Every year, at the end of the season, a team of chefs from el Bulli would leave their kitchen in the hills above the bay at Cala Montjoi in Catalonia and repair to Barcelona for six months of intensive research and development at el Bulli Taller, the restaurant’s state-of-the-art ‘laboratory’. Since Spain entered lockdown in March, the Taller, located in an old townhouse off La Rambla, has been the temporary home of chef Ferran Adrià and his wife Isabel who have moved in for the confinement.
“I wake up at 4.30 every day and work straight through until nine at night,” says Adrià via Skype. “I’ve been working through my foundation [elBullifoundation] to find ways to help our sector and I have also been studying economics. Now more than ever, the restaurant industry is about economics, more so than any debate about the cuisine itself. In one year’s time we can go back to debating whether you prefer traditional or more modern, formal or more informal dining, but today it’s only about economics.”
Adrià – artist, maverick, mad scientist – recast as number-cruncher, might surprise those who know the chef only from height of el Bulli-mania between 2003 and 2011, when the €350 a head, three Michelin star restaurant topped the World’s 50 Best list five times in total.
Adrià’s ‘molecular gastronomy’ – or ‘techno-emotional cuisine’ as he would have it – brought us foams, spherification, savoury ice creams, deconstructed tortillas and thirty-course tasting menus. It brought him global fame, even an appearance on The Simpsons, but the restaurant itself famously operated at a loss (revenue coming from book sales, lecture fees, partnerships). Adrià called time on el Bulli as a restaurant in 2011. “I had reached my limit,” he said at the time.
“When we closed the restaurant, the first thing I wanted to ask myself was who am I in professional terms?” he recalls. “I am a cook, devoted to innovative cooking. To be able to innovate, you have to know about management. If you don’t know about management, you will fail. So I began to pull on that thread so to speak.”
The el Bulli name is now carried by the el Bulli Foundation, a far-reaching multi-platform organisation built with the aim of promoting industry-wide creativity and innovation and preserving the el Bulli legacy. One component of it, el Bulli 1846, an exhibition lab and think tank (‘1846’ refers to the number of dishes Adrià invented and is, coincidentally, the year of Escoffier’s birth) opens in the former restaurant space in Cala Montjoi this summer.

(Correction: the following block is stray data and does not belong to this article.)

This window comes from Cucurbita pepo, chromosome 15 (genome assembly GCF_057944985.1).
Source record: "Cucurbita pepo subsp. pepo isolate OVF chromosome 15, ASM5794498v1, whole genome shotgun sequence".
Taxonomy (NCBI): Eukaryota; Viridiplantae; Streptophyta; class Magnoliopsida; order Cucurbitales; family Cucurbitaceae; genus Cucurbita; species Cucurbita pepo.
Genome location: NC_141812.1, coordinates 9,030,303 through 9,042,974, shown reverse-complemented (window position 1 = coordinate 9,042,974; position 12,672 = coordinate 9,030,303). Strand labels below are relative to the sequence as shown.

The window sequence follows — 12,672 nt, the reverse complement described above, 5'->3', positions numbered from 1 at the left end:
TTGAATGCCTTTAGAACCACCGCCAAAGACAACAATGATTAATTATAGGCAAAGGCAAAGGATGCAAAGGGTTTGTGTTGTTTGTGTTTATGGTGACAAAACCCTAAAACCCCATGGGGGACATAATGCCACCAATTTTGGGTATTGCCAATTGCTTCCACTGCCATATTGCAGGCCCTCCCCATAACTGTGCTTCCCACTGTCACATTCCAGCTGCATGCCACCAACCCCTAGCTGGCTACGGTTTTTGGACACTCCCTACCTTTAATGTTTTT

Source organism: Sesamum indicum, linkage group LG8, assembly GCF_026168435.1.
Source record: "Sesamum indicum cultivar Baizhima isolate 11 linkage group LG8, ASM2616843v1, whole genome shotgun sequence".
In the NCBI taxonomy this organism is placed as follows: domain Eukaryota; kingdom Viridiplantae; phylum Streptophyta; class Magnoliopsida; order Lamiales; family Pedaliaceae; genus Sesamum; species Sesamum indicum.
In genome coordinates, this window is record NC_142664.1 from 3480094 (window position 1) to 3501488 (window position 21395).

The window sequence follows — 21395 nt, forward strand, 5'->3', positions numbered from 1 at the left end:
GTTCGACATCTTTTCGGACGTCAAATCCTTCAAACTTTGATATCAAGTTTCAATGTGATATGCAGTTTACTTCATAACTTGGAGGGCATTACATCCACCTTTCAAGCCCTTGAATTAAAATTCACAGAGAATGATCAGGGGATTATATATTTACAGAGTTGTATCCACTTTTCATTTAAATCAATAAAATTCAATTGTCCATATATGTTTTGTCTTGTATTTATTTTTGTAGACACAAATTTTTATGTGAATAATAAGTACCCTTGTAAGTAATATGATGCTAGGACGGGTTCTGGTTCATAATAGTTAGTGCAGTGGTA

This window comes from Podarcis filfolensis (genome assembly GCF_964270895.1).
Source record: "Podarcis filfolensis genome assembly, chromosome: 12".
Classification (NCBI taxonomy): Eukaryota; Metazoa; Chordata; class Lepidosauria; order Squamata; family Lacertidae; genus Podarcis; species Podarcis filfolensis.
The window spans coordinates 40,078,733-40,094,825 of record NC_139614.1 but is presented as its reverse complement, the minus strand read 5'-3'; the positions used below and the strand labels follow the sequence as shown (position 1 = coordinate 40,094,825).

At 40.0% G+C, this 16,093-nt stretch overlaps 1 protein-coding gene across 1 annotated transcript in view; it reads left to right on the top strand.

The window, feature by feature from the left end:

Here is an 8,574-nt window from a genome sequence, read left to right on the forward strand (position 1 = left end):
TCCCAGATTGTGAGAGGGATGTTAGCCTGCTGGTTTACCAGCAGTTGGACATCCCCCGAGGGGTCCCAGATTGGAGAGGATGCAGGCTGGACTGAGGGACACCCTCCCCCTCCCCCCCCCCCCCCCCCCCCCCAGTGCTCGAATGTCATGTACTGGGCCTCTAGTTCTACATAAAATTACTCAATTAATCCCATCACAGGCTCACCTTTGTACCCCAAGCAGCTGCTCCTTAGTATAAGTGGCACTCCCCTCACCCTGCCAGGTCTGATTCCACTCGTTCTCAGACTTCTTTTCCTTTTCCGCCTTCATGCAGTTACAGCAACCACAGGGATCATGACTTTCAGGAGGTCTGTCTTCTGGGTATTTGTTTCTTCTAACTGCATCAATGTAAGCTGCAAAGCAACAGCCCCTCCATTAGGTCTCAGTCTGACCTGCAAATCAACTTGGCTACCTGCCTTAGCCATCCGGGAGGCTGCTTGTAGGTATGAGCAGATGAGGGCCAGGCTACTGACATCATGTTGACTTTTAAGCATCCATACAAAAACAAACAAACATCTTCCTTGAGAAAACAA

Speaking about the industry, the economy, Adrià is clear, forthright, direct. It’s when our conversation turns to the subject of cooking that he gets animated, his eyes widening with intensity, his hands gesticulating to fill my computer screen.
Even after four decades, his fervour is undiminished. He’s still asking questions, chief among them, ‘What is Cooking?’, the answer(s) to which he explores in granular detail across 464 pages in his latest book, a heavyweight £100 tome published this week by Phaidon. Why ‘What is Cooking?’, I wonder, and why now? The very question provokes an impassioned discourse that takes in everything from gastronomy in 18th century Paris, to the origins of the tomato, nouvelle cuisine in the 1600s and the recipe as an algorithm.
“It surprises me when people are surprised that cooks want to understand what cooking is,” he proclaims. “The most incredible thing of all is that there was no book anywhere in the world that answered this question that I was aware of. Are you aware of any? And the most incredible thing is that cooking schools don’t have this sort of reference work. I had no books about the theory of cooking to read. The first book about the creative process in a restaurant was written by us in 1997 [Los Secretos de El Bulli].”